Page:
Fumarate is a terminal electron acceptor in the mammalian electron transport chain

Science. 2021 Dec 3;374(6572):1227-1237. doi: 10.1126/science.abi7495. Epub 2021 Dec 2.


For electrons to continuously enter and flow through the mitochondrial electron transport chain (ETC), they must ultimately land on a terminal electron acceptor (TEA), which is known to be oxygen in mammals. Paradoxically, we find that complex I and dihydroorotate dehydrogenase (DHODH) can still deposit electrons into the ETC when oxygen reduction is impeded. Cells lacking oxygen reduction accumulate ubiquinol, driving the succinate dehydrogenase (SDH) complex in reverse to enable electron deposition onto fumarate. Upon inhibition of oxygen reduction, fumarate reduction sustains DHODH and complex I activities. Mouse tissues display varying capacities to use fumarate as a TEA, most of which net reverse the SDH complex under hypoxia. Thus, we delineate a circuit of electron flow in the mammalian ETC that maintains mitochondrial functions under oxygen limitation.

Publication types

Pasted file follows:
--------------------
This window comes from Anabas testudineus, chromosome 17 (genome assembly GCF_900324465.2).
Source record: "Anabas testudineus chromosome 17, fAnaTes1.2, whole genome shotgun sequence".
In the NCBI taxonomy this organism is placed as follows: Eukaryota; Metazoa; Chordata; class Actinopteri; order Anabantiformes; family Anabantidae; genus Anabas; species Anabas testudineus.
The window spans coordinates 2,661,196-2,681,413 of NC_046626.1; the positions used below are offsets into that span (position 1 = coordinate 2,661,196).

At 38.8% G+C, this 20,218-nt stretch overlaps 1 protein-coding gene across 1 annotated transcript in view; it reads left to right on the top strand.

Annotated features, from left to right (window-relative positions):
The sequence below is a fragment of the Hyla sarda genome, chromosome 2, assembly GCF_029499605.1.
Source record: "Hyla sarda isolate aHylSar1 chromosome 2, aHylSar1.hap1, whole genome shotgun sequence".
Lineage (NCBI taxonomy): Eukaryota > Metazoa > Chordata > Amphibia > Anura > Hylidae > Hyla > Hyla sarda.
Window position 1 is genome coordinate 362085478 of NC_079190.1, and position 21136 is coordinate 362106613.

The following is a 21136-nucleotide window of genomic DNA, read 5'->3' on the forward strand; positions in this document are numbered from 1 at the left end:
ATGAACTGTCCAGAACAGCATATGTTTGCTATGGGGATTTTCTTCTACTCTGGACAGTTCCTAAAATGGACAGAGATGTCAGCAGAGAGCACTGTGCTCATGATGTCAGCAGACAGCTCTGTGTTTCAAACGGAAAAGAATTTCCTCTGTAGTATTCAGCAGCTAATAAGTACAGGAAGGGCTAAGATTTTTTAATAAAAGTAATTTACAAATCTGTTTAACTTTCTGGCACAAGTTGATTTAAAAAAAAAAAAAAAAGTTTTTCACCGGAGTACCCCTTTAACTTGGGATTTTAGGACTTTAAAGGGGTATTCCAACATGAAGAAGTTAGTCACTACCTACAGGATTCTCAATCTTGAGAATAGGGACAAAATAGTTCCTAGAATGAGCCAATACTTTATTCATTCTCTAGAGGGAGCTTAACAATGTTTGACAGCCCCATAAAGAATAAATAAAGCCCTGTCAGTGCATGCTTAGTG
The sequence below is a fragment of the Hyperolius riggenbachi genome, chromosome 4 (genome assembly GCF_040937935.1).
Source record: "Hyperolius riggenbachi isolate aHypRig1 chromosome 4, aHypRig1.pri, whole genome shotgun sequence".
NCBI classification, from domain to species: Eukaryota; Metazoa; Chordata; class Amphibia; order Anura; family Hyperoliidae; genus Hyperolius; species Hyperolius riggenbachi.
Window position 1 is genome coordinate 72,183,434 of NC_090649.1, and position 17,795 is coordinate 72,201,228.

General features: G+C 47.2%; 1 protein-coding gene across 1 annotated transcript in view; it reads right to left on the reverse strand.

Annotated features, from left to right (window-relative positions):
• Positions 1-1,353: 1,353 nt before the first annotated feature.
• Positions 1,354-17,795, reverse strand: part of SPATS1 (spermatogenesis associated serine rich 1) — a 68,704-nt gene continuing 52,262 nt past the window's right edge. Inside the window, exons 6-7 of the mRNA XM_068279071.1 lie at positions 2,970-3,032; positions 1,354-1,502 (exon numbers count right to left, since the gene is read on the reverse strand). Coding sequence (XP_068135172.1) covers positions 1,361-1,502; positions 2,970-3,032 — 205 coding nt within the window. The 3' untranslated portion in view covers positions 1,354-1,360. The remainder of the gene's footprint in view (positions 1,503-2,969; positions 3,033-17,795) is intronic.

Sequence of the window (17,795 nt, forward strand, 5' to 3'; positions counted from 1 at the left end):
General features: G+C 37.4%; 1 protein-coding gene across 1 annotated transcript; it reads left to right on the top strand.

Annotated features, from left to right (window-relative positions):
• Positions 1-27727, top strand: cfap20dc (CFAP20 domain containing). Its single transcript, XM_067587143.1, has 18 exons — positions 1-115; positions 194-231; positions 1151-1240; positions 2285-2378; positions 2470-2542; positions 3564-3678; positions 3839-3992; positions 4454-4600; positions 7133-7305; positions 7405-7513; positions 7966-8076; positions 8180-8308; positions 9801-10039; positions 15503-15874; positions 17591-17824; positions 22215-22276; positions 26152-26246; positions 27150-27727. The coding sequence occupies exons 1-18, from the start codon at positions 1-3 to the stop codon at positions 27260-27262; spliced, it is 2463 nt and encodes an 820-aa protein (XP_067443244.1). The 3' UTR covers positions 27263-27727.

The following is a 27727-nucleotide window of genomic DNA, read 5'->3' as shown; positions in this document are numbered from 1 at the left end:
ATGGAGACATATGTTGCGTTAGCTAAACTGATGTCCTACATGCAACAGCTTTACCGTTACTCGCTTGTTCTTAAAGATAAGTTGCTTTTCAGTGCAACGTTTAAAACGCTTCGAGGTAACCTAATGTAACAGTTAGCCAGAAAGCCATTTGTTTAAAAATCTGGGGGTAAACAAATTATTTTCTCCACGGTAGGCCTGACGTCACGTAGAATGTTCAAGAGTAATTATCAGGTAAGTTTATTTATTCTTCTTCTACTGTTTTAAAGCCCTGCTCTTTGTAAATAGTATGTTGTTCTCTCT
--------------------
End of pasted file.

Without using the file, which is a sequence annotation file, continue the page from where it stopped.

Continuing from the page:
• Research Support, N.I.H., Extramural
  • Research Support, Non-U.S. Gov't

MeSH terms

  • Animals
  • Cell Hypoxia
  • Cell Line
  • Cell Line, Tumor
  • Dihydroorotate Dehydrogenase / metabolism
  • Electron Transport Complex I / metabolism
  • Electron Transport Complex III / metabolism
  • Electron Transport Complex IV / metabolism
  • Electron Transport*
  • Electrons*
  • Female
  • Fumarates / metabolism*
  • Humans
  • Mice
  • Mice, Inbred C57BL
  • Mitochondria / metabolism
  • Oxidation-Reduction
  • Oxygen / metabolism
  • Succinate Dehydrogenase / metabolism
  • Ubiquinone / analogs & derivatives
  • Ubiquinone / metabolism


  • Dihydroorotate Dehydrogenase
  • Fumarates
  • Ubiquinone
  • Succinate Dehydrogenase
  • Electron Transport Complex IV
  • Electron Transport Complex I
  • Electron Transport Complex III
  • ubiquinol
  • Oxygen